Love, sweet love. It puts a swing in our step, a sparkle in our eye, and a warmth in our heart. But love giveth and love taketh away – and that’s certainly true for clearance holders. If you’re a cleared professional, your private life isn’t private to Uncle Sam; who you date or marry matters. We’ve written many times on the ways that a romantic relationship can cost you your security clearance. If your spouse is a habitual drug user, a foreign national or has delinquent debt, these are all red flags to a security officer.

But recently a user on the Clearance Jobs Blog brought up an interesting question that marries (haha, get it?) two potential concerns: What if your lover is a foreign national with a criminal record?

The user writes:

I am UK national and live in the UK. I have recently started seeing someone who has clearance and an impeccable record (he is 64) and has clearance. He may be going for higher levels of clearance too… (I am not sure if the details). He lives in Washington D.C and works at the same company as me.

11 years ago I was prosecuted in the UK for theft. My father was dying and I flipped out and took some units from work and sold them on ebay to try and pay for private medical for him. It was my first and only offence. The judge showed clemency and I repaid all the money and was given a suspended sentence and no custodial time, community service, tag or anything… the judge understood what I had done and although didn’t condone it… saw the reasons why.
My question is my partner who I have now been seeing for just three months says he will have to declare me as we have seen each other three times in four months and have now been intimate. Will my record strip him of his clearance? I haven’t told him as I am very embarrassed. I don’t know whether I need to end the relationship even though I love him, because I know having his clearance taken from him would be a major blow and I don’t want to be the cause of that. Any advice is very much appreciated as I am very worried and want to do the right thing for him… he is a lovely man. Thank you.

So is this user right to be concerned? Like so much else in the security clearance process, it depends. So let’s break down her two concerns: being a foreign national and having a criminal record.

Your Security Clearance and Romance with a Foreign National

The fact is that dating or marrying a foreign national (or even a naturalized citizen of foreign birth) can complicate your security clearance. It can cause long delays in the investigations process or result in outright clearance denial or revocation. It should surprise no one that a significant other poses an even greater threat to your clearance if that person is from China, Russia, Iran, or another nation known to be hostile against the U.S.

But a foreign lover is not in itself grounds for clearance denial or revocation. Adjudicators will take this into account, weigh it with the rest of your suitability and security findings, and make a judgment. Given that this user is a citizen of the United Kingdom – a trusted ally of the U.S. – this is unlikely to be a huge concern. However, even your significant other is from a nation as friendly as the U.K., you must still report that relationship to your security officer.  This is essential. Hiding a relationship with a foreign national is likely a greater cause of concern than the relationship itself.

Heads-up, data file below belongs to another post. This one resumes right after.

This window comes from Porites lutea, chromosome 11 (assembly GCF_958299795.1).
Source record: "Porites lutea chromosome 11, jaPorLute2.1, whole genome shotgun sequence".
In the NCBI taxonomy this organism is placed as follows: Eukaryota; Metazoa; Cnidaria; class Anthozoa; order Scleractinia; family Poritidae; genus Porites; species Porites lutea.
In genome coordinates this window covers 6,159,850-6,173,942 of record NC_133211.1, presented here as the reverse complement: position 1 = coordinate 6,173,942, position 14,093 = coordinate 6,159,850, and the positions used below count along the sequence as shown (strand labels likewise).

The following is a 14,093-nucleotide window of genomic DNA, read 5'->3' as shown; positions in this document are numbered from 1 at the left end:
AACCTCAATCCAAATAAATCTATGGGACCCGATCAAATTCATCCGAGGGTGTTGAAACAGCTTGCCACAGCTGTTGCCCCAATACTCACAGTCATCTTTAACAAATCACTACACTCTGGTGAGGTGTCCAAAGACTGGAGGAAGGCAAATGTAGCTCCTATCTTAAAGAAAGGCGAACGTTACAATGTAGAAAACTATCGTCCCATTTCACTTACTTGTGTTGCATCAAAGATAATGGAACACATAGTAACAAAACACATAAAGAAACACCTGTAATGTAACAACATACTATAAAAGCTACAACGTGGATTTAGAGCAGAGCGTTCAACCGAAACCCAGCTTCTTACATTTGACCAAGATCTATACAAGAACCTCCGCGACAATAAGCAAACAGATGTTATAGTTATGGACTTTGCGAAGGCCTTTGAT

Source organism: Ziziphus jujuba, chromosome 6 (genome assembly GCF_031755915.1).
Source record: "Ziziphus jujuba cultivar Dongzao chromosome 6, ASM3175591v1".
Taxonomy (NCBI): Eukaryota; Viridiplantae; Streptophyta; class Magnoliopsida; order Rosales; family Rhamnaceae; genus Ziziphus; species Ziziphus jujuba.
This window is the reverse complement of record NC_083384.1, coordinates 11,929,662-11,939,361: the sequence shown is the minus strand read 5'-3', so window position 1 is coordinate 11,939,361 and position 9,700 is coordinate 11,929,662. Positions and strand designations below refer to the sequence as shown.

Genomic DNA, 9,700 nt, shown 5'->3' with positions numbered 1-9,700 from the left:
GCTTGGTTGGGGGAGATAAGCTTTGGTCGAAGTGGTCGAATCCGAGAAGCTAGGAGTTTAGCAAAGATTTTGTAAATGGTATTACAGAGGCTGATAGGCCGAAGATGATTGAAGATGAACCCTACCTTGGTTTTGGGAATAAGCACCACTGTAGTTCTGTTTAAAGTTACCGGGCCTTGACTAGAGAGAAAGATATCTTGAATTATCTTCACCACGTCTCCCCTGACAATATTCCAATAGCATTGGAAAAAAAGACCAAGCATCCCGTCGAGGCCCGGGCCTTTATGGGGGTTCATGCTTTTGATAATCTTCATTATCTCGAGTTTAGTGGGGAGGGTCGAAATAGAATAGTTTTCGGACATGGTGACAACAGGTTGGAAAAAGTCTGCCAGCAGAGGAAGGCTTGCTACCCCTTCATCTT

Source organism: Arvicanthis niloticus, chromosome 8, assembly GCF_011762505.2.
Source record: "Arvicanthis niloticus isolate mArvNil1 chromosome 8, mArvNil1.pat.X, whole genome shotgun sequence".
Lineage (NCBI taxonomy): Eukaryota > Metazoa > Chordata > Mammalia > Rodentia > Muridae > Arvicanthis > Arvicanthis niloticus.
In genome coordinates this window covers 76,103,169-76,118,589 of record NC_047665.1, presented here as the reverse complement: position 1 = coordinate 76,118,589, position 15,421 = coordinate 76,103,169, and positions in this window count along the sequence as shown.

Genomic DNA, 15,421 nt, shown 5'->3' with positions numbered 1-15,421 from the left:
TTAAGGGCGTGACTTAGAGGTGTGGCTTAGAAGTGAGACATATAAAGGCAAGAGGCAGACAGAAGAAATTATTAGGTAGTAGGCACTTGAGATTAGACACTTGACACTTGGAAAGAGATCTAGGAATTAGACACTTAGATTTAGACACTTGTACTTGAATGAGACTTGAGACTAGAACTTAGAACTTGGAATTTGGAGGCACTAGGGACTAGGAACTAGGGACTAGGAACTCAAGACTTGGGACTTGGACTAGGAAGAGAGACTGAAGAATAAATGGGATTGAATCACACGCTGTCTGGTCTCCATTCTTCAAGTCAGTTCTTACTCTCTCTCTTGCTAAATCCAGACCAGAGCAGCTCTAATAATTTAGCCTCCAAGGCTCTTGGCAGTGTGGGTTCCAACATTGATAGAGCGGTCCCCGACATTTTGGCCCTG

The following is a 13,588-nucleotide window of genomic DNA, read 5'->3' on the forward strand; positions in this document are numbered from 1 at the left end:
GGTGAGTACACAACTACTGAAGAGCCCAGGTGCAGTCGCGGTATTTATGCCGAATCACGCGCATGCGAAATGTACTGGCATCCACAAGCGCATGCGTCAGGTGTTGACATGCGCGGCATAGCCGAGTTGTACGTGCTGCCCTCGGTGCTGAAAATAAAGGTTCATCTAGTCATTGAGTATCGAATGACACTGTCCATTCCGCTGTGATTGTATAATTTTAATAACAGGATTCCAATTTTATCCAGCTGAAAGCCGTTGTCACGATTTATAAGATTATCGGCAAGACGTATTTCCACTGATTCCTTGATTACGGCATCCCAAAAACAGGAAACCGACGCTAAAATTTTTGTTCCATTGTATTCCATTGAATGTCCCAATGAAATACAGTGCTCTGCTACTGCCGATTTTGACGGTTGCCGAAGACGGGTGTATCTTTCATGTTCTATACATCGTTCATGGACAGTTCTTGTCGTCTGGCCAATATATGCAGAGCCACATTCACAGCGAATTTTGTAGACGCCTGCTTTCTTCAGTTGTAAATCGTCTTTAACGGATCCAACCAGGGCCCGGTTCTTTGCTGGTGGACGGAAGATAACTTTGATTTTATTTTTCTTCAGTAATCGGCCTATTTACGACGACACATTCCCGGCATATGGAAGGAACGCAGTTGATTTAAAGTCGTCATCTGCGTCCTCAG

What if Your Partner Has committed a Crime?

The additional concern is that of being convicted of a crime. Does this matter? Here are some questions your security officer will want to know:

  • How recent was the crime?
  • What steps has your partner taken to rehabilitate themself after the criminal conduct?
  • Did your partner spend time in prison and build dangerous contacts there?
  • Was their crime in any way related to your job?
  • Could you or your partner be blackmailed for this crime?
  • Did you know them at the time of the crime and fail to address or report it?

In other words, if you’re a cleared programmer and your wife shoplifted 10 years before you met her (and has been on the straight and narrow since), you’re probably in the clear. However, if you work for the DEA and your boyfriend smuggled drugs into the country three years ago – you’re treading through dangerous waters.

In all likelihood, this user probably doesn’t have much to worry about. She is the citizen of a friendly nation and committed a crime long in the past that probably has no direct relevance to her partner’s job. On the other hand, if she had been convicted of intellectual property theft and hailed from Beijing, you may have to search for a new line of work – or a new girlfriend.

Much about the clearance process resembles the Pirate’s Code: “more what you’d call guidelines than actual rules.” This case-by-case system is meant to consider the whole person, increase process security, and allow the lowest-risk/highest-need candidates to complete the process. However, it also creates a  lot of questions for applicants. For this reason, ClearanceJobs maintains – a forum where clearance seekers can ask the cleared community for advice on their specific security concerns. Ask CJ explores questions posed  on the ClearanceJobs Blog forum

If you have a tough security clearance question, you can post your questions or concerns on

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Caroline's background is in public policy, non-profit fundraising, and - oddly enough - park rangering. Though she once dreamed of serving America secretly in the CIA, she's grateful she's gotten to serve America publicly - both through the National Park Service and right here at ClearanceJobs.